The latest IPCC report noted that global warming of 1.5 °C and 2 °C thresholds will be surpassed this century unless steep cuts in greenhouse gas emissions, particularly carbon dioxide, are enforced. Exceeding the minimum 1.5 °C threshold translates into more frequent occurrences of extreme weather events such as heatwaves, droughts, and stronger hurricanes. The window to keep global warming within 1.5 °C is rapidly closing–achieving this would require a cut in total global emissions by 45% before 2030. However, recent government climate change mitigation commitments are estimated to increase global emissions by 60% before the end of the current decade.

There are currently global plans addressing the financial strain associated with advances to alleviate climate change. The landmark 2015 Paris Agreement recognizes the uneven capability of nations to adapt to climate change and reduce their emissions. As such, developed countries began pledging support to developing nations, funding their emissions reduction and capacity-building efforts and boosting their climate change resiliency. Through the Organization for Economic Co-operation and Development (OECD), countries promised to provide $100 billion per year in support to developing countries by 2020. To date, however, this promise has not been met. OECD Secretary-General Mathias Cormann announced the shortfall in September of 2020 to be roughly $20 billion. At the 76th UNGA, Guterres reminded developed countries that following through with the 20-billion-USD promise to finance climate action projects is necessary to bring about substantial change.

The pandemic has only exacerbated the struggles that women go through in the face of marginalization.

Abdulla Shahid called the pandemic the proverbial “canary in the coal mine,” referring to its effect of highlighting problems that require action if the world is to avoid greater catastrophe.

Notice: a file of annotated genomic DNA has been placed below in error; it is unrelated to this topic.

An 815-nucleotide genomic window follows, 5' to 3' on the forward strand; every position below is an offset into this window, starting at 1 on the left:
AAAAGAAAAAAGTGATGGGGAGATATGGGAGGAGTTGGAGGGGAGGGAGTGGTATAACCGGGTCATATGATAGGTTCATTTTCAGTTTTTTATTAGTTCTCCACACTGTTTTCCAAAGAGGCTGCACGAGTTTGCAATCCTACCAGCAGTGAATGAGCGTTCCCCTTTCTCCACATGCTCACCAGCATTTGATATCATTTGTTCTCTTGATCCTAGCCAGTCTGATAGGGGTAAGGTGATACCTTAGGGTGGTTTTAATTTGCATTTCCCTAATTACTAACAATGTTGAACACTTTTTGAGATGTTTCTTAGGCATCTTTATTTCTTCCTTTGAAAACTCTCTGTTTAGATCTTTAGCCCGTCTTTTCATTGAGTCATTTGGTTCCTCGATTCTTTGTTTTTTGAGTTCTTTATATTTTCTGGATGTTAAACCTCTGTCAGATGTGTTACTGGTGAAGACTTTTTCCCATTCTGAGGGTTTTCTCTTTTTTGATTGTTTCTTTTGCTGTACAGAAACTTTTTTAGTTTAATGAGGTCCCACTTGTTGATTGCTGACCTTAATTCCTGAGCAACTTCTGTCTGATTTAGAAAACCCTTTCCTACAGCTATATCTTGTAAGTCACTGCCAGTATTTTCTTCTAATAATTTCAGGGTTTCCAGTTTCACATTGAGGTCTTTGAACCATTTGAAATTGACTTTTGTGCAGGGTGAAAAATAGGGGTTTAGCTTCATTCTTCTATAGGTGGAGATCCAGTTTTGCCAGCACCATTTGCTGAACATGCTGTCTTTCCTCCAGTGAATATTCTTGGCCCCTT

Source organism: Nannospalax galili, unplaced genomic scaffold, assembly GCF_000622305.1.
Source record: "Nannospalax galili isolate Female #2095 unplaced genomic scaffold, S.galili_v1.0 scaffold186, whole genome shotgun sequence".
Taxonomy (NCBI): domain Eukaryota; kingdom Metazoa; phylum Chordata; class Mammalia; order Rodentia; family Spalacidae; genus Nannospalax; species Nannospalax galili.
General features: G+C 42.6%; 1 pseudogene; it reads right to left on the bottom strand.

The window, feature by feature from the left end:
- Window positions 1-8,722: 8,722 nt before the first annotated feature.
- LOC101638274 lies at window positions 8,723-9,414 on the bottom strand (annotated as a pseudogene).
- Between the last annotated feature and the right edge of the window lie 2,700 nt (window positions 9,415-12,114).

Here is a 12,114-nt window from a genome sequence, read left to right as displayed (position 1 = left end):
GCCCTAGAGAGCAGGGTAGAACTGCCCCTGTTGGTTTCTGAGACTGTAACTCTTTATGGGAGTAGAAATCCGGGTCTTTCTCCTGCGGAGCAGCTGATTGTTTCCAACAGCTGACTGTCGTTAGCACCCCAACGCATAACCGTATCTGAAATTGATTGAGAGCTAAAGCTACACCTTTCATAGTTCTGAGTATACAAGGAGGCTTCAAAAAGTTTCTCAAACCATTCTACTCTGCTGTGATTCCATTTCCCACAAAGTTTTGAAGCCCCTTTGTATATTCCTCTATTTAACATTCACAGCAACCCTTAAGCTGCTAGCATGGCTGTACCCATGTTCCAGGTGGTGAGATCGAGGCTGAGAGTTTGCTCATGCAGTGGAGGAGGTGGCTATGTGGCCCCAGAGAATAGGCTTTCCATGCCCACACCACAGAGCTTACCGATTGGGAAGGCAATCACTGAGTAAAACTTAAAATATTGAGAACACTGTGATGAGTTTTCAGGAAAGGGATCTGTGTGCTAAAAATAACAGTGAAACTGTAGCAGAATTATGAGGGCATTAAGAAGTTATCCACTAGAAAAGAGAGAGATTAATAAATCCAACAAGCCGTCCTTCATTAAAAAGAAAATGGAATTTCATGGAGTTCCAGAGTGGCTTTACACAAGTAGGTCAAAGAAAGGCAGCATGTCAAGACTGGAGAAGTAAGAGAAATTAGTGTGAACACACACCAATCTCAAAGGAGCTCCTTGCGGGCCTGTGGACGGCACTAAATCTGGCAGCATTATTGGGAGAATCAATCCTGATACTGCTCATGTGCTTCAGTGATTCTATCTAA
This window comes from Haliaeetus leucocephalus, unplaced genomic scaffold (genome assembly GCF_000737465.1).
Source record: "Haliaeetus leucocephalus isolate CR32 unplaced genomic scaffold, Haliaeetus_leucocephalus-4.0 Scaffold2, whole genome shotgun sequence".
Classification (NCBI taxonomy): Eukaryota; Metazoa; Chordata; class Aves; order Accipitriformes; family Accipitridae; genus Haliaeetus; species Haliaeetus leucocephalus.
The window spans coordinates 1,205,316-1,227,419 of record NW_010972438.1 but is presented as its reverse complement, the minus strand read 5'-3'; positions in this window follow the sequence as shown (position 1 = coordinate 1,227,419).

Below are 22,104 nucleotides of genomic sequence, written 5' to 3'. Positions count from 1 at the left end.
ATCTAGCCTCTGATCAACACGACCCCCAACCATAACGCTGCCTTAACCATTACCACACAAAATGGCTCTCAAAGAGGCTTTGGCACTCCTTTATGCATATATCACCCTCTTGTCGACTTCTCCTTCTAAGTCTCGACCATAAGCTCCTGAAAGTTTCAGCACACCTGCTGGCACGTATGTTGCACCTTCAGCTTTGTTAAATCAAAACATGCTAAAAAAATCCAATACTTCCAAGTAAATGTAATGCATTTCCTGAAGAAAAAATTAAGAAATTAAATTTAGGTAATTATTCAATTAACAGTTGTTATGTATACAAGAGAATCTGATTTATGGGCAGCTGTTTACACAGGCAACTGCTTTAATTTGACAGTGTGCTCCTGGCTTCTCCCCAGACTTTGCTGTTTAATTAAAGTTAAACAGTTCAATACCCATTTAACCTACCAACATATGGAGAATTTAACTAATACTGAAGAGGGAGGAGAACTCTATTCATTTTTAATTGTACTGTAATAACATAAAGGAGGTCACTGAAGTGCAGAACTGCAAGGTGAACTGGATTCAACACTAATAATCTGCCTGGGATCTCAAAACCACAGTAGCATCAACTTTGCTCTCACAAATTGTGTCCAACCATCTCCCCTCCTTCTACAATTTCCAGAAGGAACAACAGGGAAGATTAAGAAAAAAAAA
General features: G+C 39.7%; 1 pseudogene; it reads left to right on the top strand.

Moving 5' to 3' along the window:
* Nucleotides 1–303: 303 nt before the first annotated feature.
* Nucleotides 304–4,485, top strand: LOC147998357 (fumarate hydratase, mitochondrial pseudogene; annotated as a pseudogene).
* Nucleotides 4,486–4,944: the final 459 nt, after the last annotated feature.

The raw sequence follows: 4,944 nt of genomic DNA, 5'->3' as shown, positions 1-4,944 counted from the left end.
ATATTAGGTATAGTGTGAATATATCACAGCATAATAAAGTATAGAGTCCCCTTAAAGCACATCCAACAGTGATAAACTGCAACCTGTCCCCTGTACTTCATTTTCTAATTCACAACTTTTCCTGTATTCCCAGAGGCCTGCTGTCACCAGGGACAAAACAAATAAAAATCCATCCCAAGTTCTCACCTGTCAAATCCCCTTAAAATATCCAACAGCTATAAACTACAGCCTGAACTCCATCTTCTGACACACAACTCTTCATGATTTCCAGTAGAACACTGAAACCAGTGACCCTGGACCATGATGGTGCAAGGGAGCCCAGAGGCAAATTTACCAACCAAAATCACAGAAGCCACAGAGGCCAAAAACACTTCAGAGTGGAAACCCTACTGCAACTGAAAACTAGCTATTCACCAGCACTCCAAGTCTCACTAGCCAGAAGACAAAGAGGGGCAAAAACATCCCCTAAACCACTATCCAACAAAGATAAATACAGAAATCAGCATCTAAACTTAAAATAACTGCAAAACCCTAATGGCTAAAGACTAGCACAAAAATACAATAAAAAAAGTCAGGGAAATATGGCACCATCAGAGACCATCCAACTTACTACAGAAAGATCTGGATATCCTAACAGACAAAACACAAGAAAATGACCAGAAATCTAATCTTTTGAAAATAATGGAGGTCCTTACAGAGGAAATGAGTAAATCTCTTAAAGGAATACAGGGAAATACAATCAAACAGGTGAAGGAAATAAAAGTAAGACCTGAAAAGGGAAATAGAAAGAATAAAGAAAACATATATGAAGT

Guterres, in his speech during the UNGA 76, spoke on the persistent problem of the “gender divide.” He elaborated how women constituted the majority of frontline workers severely affected by the impacts of COVID-19 and that many women’s careers took a backseat as they had to care for loved ones, prioritize domestic work, or lost jobs. Increased time at home amid shelter-in-place orders also resulted in a spike of women’s risk in being subjected to violence and other forms of abuse. The heightened prevalence of all these disadvantages to women in the workforce during the pandemic forecasted a necessity to inform and promote change. Efforts are currently being made to change the tide of the gender divide.

“By following the paths laid out…we can pivot away from destructive practices and embrace a better future.”

– UNGA President, Abdulla Shahid

During its 76th session, the UNGA provided an avenue for its member states to engage in meaningful discussions on pressing international concerns. With the deadline fast approaching for the achievement of the Sustainable Development Goals, and the COVID-19 pandemic effectively stemming advancement, the focus of the UNGA was rekindling hope and cultivating cooperation within and among nations. Practices are in place and bringing the issues of COVID-19 vaccination disparities, climate change, and the gender divide to the forefront in discussion between nations will motivate more effective alterations to keep up with universal sustainability needs.